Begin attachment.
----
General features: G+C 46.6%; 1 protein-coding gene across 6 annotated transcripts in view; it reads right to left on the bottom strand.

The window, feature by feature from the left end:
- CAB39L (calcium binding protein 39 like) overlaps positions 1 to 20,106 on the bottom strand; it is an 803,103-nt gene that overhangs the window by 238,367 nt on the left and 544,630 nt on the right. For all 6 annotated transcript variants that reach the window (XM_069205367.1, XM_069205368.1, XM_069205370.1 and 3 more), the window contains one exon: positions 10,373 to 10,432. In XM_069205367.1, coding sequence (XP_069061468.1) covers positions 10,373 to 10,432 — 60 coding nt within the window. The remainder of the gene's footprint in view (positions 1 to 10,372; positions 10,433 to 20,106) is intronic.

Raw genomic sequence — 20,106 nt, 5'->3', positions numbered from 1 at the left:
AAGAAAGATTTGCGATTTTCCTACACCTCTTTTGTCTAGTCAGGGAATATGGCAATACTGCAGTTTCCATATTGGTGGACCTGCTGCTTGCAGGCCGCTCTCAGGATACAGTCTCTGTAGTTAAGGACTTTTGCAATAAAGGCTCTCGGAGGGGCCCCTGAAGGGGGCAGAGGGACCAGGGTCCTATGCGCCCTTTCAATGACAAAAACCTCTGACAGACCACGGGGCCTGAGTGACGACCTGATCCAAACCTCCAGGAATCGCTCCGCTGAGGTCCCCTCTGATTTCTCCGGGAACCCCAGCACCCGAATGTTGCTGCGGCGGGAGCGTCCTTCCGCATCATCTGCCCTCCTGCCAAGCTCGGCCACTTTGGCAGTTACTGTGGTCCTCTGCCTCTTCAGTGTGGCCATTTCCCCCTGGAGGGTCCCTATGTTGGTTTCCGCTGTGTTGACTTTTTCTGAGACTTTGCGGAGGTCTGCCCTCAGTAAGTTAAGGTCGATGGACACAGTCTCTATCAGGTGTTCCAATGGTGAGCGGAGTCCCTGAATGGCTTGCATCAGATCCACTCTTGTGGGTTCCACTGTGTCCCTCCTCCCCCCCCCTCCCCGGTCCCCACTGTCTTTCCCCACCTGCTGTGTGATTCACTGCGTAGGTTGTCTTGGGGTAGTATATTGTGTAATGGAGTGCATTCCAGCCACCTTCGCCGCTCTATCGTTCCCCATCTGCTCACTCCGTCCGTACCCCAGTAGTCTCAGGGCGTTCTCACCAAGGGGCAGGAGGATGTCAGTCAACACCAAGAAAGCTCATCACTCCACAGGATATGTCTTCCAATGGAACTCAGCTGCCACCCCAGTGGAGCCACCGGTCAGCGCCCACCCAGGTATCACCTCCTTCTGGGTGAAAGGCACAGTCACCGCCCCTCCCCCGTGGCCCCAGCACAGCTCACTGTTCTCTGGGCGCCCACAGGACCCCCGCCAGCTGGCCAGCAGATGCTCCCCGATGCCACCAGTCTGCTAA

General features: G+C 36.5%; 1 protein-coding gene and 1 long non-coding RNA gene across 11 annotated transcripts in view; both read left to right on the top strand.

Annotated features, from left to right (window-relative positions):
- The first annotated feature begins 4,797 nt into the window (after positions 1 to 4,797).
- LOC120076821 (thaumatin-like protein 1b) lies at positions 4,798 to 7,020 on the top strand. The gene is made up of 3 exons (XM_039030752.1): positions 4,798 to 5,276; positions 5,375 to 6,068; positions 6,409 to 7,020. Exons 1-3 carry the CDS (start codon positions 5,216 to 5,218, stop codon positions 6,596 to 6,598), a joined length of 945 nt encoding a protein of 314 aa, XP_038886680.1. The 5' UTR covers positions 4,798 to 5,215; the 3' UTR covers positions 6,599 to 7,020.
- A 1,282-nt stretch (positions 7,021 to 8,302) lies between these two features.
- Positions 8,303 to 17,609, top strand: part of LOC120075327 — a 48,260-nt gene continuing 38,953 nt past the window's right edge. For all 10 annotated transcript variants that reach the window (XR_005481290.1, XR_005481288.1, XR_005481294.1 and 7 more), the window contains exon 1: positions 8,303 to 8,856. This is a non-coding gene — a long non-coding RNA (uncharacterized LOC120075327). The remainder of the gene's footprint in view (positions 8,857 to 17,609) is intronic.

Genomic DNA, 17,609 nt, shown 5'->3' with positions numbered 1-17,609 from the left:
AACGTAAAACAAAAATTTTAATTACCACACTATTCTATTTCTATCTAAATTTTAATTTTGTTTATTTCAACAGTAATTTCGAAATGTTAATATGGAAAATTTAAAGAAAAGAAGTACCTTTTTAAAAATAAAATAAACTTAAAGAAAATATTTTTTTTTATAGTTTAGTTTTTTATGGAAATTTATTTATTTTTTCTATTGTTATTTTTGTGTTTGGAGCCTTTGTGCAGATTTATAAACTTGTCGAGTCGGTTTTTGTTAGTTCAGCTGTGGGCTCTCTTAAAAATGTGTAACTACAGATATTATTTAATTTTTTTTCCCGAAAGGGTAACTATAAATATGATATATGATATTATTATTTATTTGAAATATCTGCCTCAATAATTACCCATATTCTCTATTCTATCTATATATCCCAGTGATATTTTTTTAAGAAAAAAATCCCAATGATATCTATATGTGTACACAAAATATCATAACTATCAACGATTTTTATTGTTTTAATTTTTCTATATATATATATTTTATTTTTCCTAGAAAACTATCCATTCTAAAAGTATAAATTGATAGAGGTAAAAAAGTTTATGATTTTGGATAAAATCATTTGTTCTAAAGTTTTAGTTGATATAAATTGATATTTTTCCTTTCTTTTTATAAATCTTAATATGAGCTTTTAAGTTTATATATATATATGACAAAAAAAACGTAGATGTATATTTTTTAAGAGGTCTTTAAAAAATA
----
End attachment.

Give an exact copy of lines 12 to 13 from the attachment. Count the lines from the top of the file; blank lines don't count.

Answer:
Genomic DNA, 17,609 nt, shown 5'->3' with positions numbered 1-17,609 from the left:
AACGTAAAACAAAAATTTTAATTACCACACTATTCTATTTCTATCTAAATTTTAATTTTGTTTATTTCAACAGTAATTTCGAAATGTTAATATGGAAAATTTAAAGAAAAGAAGTACCTTTTTAAAAATAAAATAAACTTAAAGAAAATATTTTTTTTTATAGTTTAGTTTTTTATGGAAATTTATTTATTTTTTCTATTGTTATTTTTGTGTTTGGAGCCTTTGTGCAGATTTATAAACTTGTCGAGTCGGTTTTTGTTAGTTCAGCTGTGGGCTCTCTTAAAAATGTGTAACTACAGATATTATTTAATTTTTTTTCCCGAAAGGGTAACTATAAATATGATATATGATATTATTATTTATTTGAAATATCTGCCTCAATAATTACCCATATTCTCTATTCTATCTATATATCCCAGTGATATTTTTTTAAGAAAAAAATCCCAATGATATCTATATGTGTACACAAAATATCATAACTATCAACGATTTTTATTGTTTTAATTTTTCTATATATATATATTTTATTTTTCCTAGAAAACTATCCATTCTAAAAGTATAAATTGATAGAGGTAAAAAAGTTTATGATTTTGGATAAAATCATTTGTTCTAAAGTTTTAGTTGATATAAATTGATATTTTTCCTTTCTTTTTATAAATCTTAATATGAGCTTTTAAGTTTATATATATATATGACAAAAAAAACGTAGATGTATATTTTTTAAGAGGTCTTTAAAAAATA